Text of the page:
Johanna Konta has outlined the reasons behind her decision to change coach from Belgian Wim Fissette to American Michael Joyce.
Speaking to BBC tennis correspondent Russell Fuller, the world number nine said the partnership with Fissette had been a good one, but that it had "ran its natural course".
She elaborated: "I think we definitely had a great season in many ways, but I definitely think that we both felt that for both of us to get better we just weren't really suited for each other any more. So we just made the decision to go our separate ways, but I'm definitely looking forward to seeing him on tour.
Konta explained that as a player she is still learning what it takes to get to the top, remarking: "I definitely feel that through this process I'm also learning more about what I feel I need, and it's more of a trial-and-error basis."
Asked if she liked change because it gave her new things to work on or whether she preferred long-term partnerships, the 2017 Wimbledon semi-finalist admitted: "in an ideal world I definitely look to build strong relationships." She noted that many of her team have been with her a long time, having worked with her physio for a decade and her fitness trainer for three years. She would therefore seek "longevity" with the "right person".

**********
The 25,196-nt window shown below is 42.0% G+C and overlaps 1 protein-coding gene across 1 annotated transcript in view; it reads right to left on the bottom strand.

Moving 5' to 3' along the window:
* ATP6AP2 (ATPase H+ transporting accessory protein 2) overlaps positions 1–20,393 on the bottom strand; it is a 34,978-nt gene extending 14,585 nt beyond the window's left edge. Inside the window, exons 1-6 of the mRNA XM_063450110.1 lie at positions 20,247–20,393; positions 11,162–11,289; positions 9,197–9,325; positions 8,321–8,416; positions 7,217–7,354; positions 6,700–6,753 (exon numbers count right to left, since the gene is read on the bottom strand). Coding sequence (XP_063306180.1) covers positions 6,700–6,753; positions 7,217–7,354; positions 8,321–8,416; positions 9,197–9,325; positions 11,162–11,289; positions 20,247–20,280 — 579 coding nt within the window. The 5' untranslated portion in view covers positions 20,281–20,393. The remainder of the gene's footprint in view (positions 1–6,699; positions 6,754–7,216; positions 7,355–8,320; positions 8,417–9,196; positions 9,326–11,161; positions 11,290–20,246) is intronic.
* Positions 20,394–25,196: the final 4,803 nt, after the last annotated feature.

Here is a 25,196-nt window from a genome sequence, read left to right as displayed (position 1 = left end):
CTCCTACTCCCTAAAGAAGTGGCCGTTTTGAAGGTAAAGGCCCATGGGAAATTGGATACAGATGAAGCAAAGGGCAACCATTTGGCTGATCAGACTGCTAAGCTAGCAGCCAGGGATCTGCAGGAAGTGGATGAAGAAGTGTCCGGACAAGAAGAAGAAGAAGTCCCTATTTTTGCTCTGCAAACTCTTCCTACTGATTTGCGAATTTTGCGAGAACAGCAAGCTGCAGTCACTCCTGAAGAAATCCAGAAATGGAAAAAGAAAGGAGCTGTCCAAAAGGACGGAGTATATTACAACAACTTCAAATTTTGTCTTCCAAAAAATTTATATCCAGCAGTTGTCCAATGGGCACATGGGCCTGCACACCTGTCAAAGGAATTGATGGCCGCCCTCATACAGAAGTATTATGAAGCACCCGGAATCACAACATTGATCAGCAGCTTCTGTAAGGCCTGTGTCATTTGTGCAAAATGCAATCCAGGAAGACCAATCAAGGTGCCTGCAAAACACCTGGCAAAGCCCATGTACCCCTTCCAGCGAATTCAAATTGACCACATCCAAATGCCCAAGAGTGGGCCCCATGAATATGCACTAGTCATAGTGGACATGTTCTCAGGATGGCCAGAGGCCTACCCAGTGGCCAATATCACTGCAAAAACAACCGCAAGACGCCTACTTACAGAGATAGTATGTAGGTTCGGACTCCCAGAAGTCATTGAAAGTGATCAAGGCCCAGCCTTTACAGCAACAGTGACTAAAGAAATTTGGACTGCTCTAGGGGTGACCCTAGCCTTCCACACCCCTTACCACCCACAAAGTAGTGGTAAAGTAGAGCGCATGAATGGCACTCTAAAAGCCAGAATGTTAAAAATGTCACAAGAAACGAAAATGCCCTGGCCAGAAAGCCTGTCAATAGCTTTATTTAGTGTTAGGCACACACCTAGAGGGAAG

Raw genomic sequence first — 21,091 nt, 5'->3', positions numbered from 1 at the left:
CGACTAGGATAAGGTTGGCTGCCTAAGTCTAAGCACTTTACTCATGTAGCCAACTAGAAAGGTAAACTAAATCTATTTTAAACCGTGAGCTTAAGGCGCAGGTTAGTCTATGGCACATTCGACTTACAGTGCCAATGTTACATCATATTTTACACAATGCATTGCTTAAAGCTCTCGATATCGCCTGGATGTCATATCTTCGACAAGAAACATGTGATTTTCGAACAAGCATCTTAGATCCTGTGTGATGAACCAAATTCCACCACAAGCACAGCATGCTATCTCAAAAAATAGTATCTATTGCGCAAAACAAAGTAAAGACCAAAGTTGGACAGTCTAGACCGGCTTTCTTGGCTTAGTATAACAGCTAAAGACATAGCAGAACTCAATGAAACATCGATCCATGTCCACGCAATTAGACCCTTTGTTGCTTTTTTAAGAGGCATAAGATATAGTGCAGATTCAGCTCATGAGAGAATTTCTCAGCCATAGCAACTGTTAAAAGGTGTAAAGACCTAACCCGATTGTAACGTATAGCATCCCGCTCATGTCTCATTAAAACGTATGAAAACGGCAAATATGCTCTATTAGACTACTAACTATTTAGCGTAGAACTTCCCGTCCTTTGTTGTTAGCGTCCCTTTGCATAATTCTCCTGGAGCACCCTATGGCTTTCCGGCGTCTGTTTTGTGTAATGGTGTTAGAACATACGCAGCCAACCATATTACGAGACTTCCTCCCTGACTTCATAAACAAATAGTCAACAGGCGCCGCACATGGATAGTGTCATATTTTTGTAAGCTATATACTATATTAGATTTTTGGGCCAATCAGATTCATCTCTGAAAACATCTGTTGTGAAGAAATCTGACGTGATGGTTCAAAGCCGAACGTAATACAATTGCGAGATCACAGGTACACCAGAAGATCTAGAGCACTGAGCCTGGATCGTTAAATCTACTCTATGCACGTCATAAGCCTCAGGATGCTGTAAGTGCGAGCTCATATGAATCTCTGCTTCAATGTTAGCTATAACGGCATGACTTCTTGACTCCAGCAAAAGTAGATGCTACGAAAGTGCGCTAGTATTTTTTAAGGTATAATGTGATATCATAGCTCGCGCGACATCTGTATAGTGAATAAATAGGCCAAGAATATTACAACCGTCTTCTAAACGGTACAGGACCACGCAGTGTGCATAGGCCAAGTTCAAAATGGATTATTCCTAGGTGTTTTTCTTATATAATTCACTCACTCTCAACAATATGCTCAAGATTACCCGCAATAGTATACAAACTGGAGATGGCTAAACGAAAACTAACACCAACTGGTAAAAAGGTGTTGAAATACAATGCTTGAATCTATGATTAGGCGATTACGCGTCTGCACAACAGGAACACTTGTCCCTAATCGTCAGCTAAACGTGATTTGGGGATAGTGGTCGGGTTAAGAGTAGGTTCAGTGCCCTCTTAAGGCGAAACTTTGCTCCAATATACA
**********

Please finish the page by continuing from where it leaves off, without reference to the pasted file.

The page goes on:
Konta said she has started well with Joyce, who most recently worked with former world number one Viktoria Azarenka and had a highly successful partnership with Maria Sharapova that took her to the top.
British fans booking corporate hospitality packages for the Championships, Wimbledon might note that Andy Murray had several different coaches before he found the winning formula with Ivan Lendl. Their two spells together coincided with Murray's three Grand Slam wins, two Olympic victories and rise to world number one, but at present it appears the Scot is happy to stick with Jamie Delgado.
If Konta has made the right choice with Joyce, fans will have great reasons to be excited about the year ahead. Having won two of her three tour titles with Fissette in 2017, further improvements could see a player who has reached two Grand Slam semi-finals and rise to fourth in the WTA rankings take the necessary step up to get to the very top.
The partnership between Joyce and Konta was made possible partly because his opportunity to work with Azarenka was stymied due to a custody battle over her son that has left her obliged by a judge to stay in California until the legal case is settled.
However, it has emerged that she is now among the names included in the Australian Open draw. Taking her circumstances into account, tournament organisers have issued the two-time singles champion with a wildcard.
Before that, she will be starting her 2018 season at the ASB Classic in Auckland.
If her off-court matters have been settled or soon will be, it means fans at Wimbledon can also look forward to seeing Azarenka return to SW19 next summer.
Image: Kevin Lee / Stringer / Getty from Keith Prowse subscription